Weekly Leadership Reading

These articles resonated with the Get Your BIG On LeadBIG team this past week…enjoy!

You Don’t Have To Be Perfect To Be A Leader (Don Shapiro, Lead Change Group Blog)

We like Don’s counsel that draws from lessons to be learned from sports leaders: “You don’t have to be perfect to be a leader…just have your heart in the right place and do enough things right to make a difference to those you lead.”

Every Leader’s Achilles Heel (Lisa Petrilli, C-Level Strategies)

“In other words, you can have every attribute you need to be a strong, distinguished leader but a lack of clarity is the single vulnerability that destines you to ruination.” Lisa offers three insights for how to create clarity of purpose.

A silent leadership killer (Mary Jo Asmus on SmartBrief for Leadership)

“Groupthink is powerful: a little unethical conduct here, a white lie there — justification is available for every integrity-compromised action. Suddenly, someone realizes something is wrong, and it’s too late; the momentum has built like a leaky faucet until a drip becomes a stream that turns into a flood, drowning employees, customers and those who trusted your leadership.”

None of us is as smart as all of us—take this quiz and see for yourself (David Witt on Blanchard LeaderChat)

Granted the Mensa quiz snagged our attention asap, yet the real insights come from the readout of using this quiz in development sessions. Is it all about me…or we?

Are You Brainwashed or Drinking Too Much Kool-Aid? Leadership Starts With You!(Todd Nielsen on A Slice of Leadership)

Ever wonder why you keep working at that place you hate? Todd offers up four psychological reasons for understanding why we may hang on, even to our detriment.

From the what’s-life-all-about-perspective: “Sometimes I lie awake at night and I ask, “Is life a multiple choice test or is it a true or false test?” …Then a voice comes to me out of the dark and says, “We hate to tell you this but life is a thousand word essay.” ~Charles M. Schulz

Lead BIG this week, using your head to manage and your heart to lead!



This Week’s Fav Leadership Reading

A Recipe for Appreciation (Susan Mazza, Random Acts Of Leadership)

Susan reminds us that “appreciation has two very important purposes – to let someone know you care and to let them know they matter” and goes on to offer a helpful three-part recipe for incorporating real thanks and gratitude into your daily actions. Most appropriate for the holiday season - and for every day of the year!

Authentic Leadership Development: Getting to the root of positive forms of leadership (by Bruce J. Avolio and William L. Gardner)

As we move into the beginning of the holiday season and the end of the year, it’s common to take stock of what we’re doing, being and becoming. If becoming a more authentic leader is something you’re noodling for making a positive difference in business, start here. This 2005 report from the inaugural summit on the topic as hosted by the Gallup Leadership Institute article details authentic leadership - what it is, how it’s different and how to practice it. There’s some fascinating reading here, and the links and references are a treasure trove of information.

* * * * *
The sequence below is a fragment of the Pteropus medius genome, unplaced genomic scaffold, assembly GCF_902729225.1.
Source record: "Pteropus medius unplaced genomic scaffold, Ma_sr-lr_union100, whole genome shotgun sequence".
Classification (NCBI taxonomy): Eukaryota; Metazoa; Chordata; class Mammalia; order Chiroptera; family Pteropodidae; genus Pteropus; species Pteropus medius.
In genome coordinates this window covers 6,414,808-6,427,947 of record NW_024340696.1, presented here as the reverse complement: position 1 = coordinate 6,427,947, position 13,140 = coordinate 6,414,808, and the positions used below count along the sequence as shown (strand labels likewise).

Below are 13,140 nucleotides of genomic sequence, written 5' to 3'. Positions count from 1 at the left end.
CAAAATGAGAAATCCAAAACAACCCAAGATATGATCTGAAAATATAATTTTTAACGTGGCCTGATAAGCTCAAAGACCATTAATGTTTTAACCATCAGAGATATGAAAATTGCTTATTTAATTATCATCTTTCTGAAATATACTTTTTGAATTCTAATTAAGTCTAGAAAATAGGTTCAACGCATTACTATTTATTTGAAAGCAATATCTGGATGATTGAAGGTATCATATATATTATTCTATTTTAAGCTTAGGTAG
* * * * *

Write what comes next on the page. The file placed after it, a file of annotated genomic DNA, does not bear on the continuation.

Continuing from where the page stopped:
Gratitude in Leadership: When Gratefulness Fuels Giving (Lisa Petrilli, C- Level Strategies - Visionary Leadership)

Stories bring such deep and meaning to leadership; and here Lisa shares a great story of being named Vice-President of the Indiana University Student Foundation, and how this experience taught her the power of gratitude.

Negotiating Challenges for Women Leaders (Harvard Business School Working Knowledge)

In both my corporate and entrepreneurial careers, this issue surfaces over and over again: women actively advocating other others yet remaining silent and/or holding back when the situation calls for negotiating on their own behalf. No doubt, it’s a double bind situation: speak up and be labeled aggressive; fail to negotiate for yourself and fall behind in earnings, etc. Chew on this nugget from this article: “That research shows that in conditions of ambiguity, if you bring men and women into the lab and you say either one of two things: “Work until you think you’ve earned the $10 we just gave you,” or “Work and then tell us how much you think you deserve,” the women work longer hours with fewer errors for comparable pay, and pay themselves less for comparable work. But if there’s a standard [that men and women know], then this result goes away.”

Moon Shots for Management (Gary Hamel, Harvard Business Review, February 2009)

At Get Your BIG On, we’re big on polarities – those both/and scenarios that seem contradictory yet are interdependent and both necessary. Things like being confident and humble, well-liked and powerful. In this article Gary Hamel itemizes a whole host of polarities necessary to revitalize management (another fav topic of ours!). Which of the 25 grand challenges resonates the most with you? Share your thoughts for an upcoming LeadBIG post.

Inspiring thought of the week: “I urge you to: trudge not through life leaving ugly gashes, tiptoe not through life leaving half-formed impressions; but tread gently, lovingly and purposefully, leaving graceful heart-prints.” ~Unity Dow, the Botswana High Court Judge